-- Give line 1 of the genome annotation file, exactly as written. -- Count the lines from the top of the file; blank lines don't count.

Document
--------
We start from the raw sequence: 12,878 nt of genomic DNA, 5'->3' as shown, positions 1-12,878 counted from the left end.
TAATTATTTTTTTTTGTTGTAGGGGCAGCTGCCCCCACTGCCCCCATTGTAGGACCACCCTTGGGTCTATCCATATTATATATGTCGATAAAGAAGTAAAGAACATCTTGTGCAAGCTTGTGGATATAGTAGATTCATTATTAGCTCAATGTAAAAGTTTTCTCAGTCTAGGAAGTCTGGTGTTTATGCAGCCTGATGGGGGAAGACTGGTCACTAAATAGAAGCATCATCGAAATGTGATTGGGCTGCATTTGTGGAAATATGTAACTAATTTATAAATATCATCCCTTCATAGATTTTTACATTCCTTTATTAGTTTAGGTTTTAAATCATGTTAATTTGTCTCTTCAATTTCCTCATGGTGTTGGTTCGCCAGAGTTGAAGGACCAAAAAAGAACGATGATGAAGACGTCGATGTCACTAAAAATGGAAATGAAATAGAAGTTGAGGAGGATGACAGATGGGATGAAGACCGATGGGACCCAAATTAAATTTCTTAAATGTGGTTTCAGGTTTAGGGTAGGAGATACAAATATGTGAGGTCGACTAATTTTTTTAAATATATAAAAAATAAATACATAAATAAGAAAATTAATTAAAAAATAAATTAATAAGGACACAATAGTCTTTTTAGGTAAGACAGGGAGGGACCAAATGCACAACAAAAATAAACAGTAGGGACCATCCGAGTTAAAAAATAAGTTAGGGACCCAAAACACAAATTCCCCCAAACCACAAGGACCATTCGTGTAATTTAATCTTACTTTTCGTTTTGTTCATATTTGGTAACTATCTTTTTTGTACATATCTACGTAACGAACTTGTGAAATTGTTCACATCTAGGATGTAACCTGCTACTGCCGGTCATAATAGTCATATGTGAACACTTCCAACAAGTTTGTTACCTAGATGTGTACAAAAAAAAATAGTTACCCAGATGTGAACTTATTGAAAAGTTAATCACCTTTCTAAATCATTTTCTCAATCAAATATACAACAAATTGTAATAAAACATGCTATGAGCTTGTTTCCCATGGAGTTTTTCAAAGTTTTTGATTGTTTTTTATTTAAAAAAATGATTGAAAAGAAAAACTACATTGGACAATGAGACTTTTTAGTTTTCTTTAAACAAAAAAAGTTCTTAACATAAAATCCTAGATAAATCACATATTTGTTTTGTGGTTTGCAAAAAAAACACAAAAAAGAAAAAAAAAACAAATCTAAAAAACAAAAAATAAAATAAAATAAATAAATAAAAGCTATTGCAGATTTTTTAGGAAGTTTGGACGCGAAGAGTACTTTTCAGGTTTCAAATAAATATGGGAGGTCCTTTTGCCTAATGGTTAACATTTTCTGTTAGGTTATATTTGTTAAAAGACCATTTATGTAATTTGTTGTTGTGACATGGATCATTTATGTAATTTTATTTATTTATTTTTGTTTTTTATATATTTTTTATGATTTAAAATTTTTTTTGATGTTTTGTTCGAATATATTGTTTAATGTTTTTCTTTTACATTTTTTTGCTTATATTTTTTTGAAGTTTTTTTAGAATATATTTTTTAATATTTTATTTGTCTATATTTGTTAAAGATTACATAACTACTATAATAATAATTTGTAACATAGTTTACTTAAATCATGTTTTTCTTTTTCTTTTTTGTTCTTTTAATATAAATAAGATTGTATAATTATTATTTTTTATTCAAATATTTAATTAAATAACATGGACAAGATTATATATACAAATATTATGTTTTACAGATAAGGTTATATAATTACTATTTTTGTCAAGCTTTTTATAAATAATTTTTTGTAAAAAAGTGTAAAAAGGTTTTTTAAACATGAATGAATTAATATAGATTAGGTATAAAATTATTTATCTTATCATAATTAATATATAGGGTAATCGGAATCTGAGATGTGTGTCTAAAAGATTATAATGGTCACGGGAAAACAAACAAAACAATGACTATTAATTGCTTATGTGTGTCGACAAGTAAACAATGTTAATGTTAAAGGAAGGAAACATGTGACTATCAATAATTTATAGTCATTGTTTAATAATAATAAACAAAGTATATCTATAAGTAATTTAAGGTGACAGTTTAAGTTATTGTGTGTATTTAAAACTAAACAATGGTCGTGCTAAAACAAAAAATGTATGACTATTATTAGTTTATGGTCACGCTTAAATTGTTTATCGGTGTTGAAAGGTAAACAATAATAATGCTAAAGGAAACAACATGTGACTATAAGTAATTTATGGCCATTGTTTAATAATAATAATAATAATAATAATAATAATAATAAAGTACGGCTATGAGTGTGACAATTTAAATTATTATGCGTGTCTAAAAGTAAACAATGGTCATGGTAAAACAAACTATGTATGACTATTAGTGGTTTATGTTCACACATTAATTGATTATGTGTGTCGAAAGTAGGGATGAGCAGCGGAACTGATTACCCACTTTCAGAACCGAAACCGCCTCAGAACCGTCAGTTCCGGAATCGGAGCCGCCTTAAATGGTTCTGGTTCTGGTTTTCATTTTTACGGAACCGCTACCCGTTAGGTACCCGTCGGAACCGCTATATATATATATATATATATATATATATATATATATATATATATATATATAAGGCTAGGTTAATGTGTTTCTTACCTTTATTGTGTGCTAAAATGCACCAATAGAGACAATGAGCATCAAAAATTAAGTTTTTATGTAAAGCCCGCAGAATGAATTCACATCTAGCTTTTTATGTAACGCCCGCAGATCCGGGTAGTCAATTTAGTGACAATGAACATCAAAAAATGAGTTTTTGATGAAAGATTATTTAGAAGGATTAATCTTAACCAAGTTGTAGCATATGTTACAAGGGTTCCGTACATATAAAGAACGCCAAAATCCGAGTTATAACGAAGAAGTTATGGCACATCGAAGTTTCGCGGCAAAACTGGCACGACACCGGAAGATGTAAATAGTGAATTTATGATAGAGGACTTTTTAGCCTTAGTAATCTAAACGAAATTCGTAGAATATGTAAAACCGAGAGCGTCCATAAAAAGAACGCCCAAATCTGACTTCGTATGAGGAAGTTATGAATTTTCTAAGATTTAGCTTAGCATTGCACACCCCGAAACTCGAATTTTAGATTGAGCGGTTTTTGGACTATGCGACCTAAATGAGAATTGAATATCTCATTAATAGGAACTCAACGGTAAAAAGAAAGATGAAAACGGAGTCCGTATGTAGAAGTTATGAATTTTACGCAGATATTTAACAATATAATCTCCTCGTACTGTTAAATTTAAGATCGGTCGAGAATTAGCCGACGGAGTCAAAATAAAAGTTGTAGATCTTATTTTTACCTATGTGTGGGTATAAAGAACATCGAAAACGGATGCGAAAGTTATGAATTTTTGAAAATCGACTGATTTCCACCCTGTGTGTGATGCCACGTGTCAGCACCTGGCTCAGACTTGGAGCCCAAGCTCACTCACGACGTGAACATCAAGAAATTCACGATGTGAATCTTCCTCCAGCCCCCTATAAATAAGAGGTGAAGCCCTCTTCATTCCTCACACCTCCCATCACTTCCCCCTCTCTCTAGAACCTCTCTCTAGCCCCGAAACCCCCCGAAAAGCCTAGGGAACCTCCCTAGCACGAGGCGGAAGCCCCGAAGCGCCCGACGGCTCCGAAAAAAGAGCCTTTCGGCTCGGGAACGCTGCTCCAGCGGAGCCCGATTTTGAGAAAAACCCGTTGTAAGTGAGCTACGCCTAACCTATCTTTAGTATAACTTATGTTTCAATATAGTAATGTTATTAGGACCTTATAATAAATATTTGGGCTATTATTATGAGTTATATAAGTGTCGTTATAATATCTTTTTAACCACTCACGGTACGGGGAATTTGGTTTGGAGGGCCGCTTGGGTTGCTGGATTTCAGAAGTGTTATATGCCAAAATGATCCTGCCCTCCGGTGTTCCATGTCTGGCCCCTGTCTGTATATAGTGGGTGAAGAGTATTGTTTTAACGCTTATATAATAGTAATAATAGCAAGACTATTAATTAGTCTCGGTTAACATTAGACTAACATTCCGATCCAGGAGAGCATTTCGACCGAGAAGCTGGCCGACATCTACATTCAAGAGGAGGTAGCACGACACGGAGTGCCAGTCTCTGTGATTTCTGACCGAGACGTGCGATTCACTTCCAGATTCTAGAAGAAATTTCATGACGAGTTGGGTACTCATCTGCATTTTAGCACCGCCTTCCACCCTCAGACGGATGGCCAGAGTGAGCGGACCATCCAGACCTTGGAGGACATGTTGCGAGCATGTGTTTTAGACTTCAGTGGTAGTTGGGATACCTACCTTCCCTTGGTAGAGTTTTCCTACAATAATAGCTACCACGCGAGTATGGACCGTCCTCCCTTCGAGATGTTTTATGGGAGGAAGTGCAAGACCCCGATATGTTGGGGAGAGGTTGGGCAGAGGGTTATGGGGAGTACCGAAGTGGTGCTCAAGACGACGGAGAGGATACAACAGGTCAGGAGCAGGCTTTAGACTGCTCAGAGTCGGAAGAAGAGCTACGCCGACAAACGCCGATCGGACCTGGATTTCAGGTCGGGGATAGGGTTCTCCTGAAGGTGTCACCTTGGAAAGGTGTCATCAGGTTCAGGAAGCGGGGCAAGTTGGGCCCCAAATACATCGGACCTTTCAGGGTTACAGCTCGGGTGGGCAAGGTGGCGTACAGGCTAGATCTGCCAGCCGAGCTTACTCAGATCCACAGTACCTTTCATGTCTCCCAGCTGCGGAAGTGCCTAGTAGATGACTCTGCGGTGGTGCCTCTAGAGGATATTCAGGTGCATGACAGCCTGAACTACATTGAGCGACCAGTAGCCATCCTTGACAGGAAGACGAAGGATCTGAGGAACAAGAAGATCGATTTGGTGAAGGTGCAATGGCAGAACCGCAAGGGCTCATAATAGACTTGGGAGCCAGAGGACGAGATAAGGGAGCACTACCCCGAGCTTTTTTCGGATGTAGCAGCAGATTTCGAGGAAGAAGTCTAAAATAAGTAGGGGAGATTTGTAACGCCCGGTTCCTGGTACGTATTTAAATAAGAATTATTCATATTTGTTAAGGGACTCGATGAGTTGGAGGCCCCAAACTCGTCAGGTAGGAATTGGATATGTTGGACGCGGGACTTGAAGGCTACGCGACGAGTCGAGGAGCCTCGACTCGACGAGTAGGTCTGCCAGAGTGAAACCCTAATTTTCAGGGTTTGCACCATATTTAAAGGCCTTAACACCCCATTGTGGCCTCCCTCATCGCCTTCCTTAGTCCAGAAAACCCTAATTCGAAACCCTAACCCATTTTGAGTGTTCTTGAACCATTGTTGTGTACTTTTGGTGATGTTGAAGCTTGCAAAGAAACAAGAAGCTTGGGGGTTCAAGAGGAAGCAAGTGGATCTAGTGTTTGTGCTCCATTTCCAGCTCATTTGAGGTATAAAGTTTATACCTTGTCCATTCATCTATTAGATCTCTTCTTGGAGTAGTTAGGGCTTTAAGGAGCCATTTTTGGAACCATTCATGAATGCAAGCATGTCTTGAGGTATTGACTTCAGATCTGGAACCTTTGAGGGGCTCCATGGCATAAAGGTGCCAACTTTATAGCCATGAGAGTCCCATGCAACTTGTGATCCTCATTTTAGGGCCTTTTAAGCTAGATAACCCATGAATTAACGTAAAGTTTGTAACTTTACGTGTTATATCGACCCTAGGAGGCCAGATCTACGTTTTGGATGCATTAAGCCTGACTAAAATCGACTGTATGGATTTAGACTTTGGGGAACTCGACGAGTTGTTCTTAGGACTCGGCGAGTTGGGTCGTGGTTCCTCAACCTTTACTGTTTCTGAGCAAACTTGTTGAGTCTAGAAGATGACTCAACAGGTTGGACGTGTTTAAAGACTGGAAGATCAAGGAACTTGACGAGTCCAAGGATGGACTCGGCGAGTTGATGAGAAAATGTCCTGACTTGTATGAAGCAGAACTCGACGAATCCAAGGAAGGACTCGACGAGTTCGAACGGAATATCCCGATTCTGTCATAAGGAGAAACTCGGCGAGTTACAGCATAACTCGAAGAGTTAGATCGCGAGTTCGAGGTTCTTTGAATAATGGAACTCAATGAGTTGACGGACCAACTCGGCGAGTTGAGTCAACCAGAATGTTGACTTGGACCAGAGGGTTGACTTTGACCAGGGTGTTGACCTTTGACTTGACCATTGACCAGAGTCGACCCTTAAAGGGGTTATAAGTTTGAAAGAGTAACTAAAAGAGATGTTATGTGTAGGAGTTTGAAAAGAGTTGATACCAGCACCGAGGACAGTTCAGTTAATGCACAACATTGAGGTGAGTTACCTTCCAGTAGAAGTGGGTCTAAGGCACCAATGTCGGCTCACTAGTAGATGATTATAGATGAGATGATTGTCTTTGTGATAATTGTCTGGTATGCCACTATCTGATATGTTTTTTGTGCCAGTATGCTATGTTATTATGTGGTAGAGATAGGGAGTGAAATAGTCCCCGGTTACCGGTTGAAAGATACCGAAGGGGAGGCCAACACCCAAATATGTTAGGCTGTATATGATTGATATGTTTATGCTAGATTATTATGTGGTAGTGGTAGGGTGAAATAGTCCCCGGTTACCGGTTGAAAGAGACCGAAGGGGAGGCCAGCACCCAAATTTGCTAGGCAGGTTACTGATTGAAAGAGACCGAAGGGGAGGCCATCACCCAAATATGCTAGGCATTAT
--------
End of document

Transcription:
We start from the raw sequence: 12,878 nt of genomic DNA, 5'->3' as shown, positions 1-12,878 counted from the left end.